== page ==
|Alt names||Abi||source: Domesday Book (1985) p 168|
|Located in||Lincolnshire, England|
- source: Getty Thesaurus of Geographic Names
- source: Family History Library Catalog
- the text in this section is copied from an article in Wikipedia
Aby is a village in the civil parish of Aby with Greenfield, in the East Lindsey district of Lincolnshire, England. It is approximately east of Lincoln, and south of Louth.
The village's name is of Old Norse origin, and means "village on a river" (Old Norse á, river, and býr, village). The villages of Åby in Sweden and Aaby in Denmark have names of identical origin and meaning.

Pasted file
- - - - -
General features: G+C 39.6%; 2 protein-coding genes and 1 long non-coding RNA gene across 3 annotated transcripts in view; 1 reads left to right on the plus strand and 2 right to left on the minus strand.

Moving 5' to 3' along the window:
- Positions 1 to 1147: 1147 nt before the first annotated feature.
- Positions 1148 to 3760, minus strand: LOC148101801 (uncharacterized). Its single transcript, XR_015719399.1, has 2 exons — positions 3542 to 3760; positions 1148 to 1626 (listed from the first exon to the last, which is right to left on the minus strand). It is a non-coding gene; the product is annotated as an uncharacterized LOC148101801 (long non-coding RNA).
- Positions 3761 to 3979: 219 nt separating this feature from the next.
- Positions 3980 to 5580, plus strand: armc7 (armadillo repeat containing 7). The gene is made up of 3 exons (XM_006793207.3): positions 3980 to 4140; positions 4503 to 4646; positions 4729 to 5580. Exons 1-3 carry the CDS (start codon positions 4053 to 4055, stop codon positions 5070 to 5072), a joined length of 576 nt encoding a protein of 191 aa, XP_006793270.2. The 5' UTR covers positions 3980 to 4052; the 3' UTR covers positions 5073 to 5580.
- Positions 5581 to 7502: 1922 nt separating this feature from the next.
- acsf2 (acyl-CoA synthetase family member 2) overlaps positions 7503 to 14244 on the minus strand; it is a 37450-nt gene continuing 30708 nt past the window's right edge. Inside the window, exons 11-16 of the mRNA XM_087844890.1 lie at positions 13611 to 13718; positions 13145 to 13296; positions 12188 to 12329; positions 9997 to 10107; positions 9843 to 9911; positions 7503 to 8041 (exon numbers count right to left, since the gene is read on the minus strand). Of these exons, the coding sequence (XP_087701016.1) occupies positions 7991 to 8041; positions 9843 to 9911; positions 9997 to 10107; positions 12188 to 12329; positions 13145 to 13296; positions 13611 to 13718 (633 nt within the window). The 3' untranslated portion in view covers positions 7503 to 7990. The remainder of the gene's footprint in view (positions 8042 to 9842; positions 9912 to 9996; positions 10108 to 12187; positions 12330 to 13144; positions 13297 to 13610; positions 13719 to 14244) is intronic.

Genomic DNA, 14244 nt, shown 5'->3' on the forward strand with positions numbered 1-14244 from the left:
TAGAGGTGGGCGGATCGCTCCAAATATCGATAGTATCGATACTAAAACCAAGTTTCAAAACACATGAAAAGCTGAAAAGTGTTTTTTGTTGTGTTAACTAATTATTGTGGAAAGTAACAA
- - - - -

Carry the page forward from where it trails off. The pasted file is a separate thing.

Aby’s 13th century All Saints Church fell into disrepair and was demolished by Sir Henry Vane in 1660. The stone was removed to Belleau for use on the Manor House. In 1888 a pitch pine Chapel was erected on the original site, but all that remains today is the churchyard.
Aby railway station opened in neighbouring Claythorpe in 1848, and closed in 1961. Before the railway line was closed, the village had the distinction of the shortest station name on the British network.
The Wesleyan Methodists built a red brick chapel in Aby in 1895. It later closed and is now the Village Hall.
There is a public house, "The Railway Tavern".
There are no schools in the village of Aby; The Aby CofE Primary School, which opened in 1852 closed in 2009. There are seven schools in surrounding Withern, Alford, Well, Willoughby, and Stewton.